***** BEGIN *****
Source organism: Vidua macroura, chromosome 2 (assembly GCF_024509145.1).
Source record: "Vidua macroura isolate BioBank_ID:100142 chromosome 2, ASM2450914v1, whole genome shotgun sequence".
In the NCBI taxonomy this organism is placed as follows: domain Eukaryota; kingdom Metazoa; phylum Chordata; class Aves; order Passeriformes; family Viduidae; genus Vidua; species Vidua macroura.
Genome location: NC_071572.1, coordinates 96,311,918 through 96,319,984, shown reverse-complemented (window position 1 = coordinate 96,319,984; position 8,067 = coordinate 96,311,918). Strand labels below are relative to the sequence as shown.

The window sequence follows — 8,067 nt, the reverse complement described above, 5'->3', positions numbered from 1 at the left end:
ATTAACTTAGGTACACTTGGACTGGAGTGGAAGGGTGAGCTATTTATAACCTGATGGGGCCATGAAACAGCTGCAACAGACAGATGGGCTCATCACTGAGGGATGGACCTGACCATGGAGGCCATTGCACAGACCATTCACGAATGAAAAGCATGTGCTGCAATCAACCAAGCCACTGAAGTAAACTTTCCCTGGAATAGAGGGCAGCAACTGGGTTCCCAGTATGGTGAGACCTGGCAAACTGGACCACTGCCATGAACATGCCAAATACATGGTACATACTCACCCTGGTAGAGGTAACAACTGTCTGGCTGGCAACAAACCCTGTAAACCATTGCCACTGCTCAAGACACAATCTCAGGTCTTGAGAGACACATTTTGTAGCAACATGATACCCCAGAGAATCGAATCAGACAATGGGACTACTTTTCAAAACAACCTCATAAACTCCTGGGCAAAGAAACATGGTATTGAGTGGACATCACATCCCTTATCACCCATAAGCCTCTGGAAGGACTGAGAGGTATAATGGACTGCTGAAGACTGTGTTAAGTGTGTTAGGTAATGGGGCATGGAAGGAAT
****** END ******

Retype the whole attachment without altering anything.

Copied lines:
Source organism: Vidua macroura, chromosome 2 (assembly GCF_024509145.1).
Source record: "Vidua macroura isolate BioBank_ID:100142 chromosome 2, ASM2450914v1, whole genome shotgun sequence".
In the NCBI taxonomy this organism is placed as follows: domain Eukaryota; kingdom Metazoa; phylum Chordata; class Aves; order Passeriformes; family Viduidae; genus Vidua; species Vidua macroura.
Genome location: NC_071572.1, coordinates 96,311,918 through 96,319,984, shown reverse-complemented (window position 1 = coordinate 96,319,984; position 8,067 = coordinate 96,311,918). Strand labels below are relative to the sequence as shown.

The window sequence follows — 8,067 nt, the reverse complement described above, 5'->3', positions numbered from 1 at the left end:
ATTAACTTAGGTACACTTGGACTGGAGTGGAAGGGTGAGCTATTTATAACCTGATGGGGCCATGAAACAGCTGCAACAGACAGATGGGCTCATCACTGAGGGATGGACCTGACCATGGAGGCCATTGCACAGACCATTCACGAATGAAAAGCATGTGCTGCAATCAACCAAGCCACTGAAGTAAACTTTCCCTGGAATAGAGGGCAGCAACTGGGTTCCCAGTATGGTGAGACCTGGCAAACTGGACCACTGCCATGAACATGCCAAATACATGGTACATACTCACCCTGGTAGAGGTAACAACTGTCTGGCTGGCAACAAACCCTGTAAACCATTGCCACTGCTCAAGACACAATCTCAGGTCTTGAGAGACACATTTTGTAGCAACATGATACCCCAGAGAATCGAATCAGACAATGGGACTACTTTTCAAAACAACCTCATAAACTCCTGGGCAAAGAAACATGGTATTGAGTGGACATCACATCCCTTATCACCCATAAGCCTCTGGAAGGACTGAGAGGTATAATGGACTGCTGAAGACTGTGTTAAGTGTGTTAGGTAATGGGGCATGGAAGGAAT